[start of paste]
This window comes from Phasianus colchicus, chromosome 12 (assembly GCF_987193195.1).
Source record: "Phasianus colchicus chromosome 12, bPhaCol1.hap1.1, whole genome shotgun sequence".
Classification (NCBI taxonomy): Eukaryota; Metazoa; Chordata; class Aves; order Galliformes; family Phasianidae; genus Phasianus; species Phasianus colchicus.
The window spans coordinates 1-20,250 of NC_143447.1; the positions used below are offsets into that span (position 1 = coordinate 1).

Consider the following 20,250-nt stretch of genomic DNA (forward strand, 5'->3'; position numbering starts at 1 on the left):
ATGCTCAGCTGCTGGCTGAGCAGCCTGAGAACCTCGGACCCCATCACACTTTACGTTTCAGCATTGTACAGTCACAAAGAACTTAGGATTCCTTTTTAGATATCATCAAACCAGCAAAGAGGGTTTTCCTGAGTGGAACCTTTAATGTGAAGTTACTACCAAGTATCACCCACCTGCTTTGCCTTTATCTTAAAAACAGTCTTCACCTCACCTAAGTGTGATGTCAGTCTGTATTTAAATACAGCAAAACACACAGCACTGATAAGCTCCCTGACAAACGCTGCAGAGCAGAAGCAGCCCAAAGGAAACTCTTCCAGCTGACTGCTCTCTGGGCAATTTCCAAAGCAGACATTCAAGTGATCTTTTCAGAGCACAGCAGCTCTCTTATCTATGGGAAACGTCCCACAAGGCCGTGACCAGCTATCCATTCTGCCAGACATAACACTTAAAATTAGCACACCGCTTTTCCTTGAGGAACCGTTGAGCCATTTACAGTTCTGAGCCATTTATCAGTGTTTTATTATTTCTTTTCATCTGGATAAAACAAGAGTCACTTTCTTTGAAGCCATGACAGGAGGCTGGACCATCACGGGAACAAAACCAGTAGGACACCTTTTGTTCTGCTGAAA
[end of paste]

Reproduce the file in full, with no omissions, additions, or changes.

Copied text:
This window comes from Phasianus colchicus, chromosome 12 (assembly GCF_987193195.1).
Source record: "Phasianus colchicus chromosome 12, bPhaCol1.hap1.1, whole genome shotgun sequence".
Classification (NCBI taxonomy): Eukaryota; Metazoa; Chordata; class Aves; order Galliformes; family Phasianidae; genus Phasianus; species Phasianus colchicus.
The window spans coordinates 1-20,250 of NC_143447.1; the positions used below are offsets into that span (position 1 = coordinate 1).

Consider the following 20,250-nt stretch of genomic DNA (forward strand, 5'->3'; position numbering starts at 1 on the left):
ATGCTCAGCTGCTGGCTGAGCAGCCTGAGAACCTCGGACCCCATCACACTTTACGTTTCAGCATTGTACAGTCACAAAGAACTTAGGATTCCTTTTTAGATATCATCAAACCAGCAAAGAGGGTTTTCCTGAGTGGAACCTTTAATGTGAAGTTACTACCAAGTATCACCCACCTGCTTTGCCTTTATCTTAAAAACAGTCTTCACCTCACCTAAGTGTGATGTCAGTCTGTATTTAAATACAGCAAAACACACAGCACTGATAAGCTCCCTGACAAACGCTGCAGAGCAGAAGCAGCCCAAAGGAAACTCTTCCAGCTGACTGCTCTCTGGGCAATTTCCAAAGCAGACATTCAAGTGATCTTTTCAGAGCACAGCAGCTCTCTTATCTATGGGAAACGTCCCACAAGGCCGTGACCAGCTATCCATTCTGCCAGACATAACACTTAAAATTAGCACACCGCTTTTCCTTGAGGAACCGTTGAGCCATTTACAGTTCTGAGCCATTTATCAGTGTTTTATTATTTCTTTTCATCTGGATAAAACAAGAGTCACTTTCTTTGAAGCCATGACAGGAGGCTGGACCATCACGGGAACAAAACCAGTAGGACACCTTTTGTTCTGCTGAAA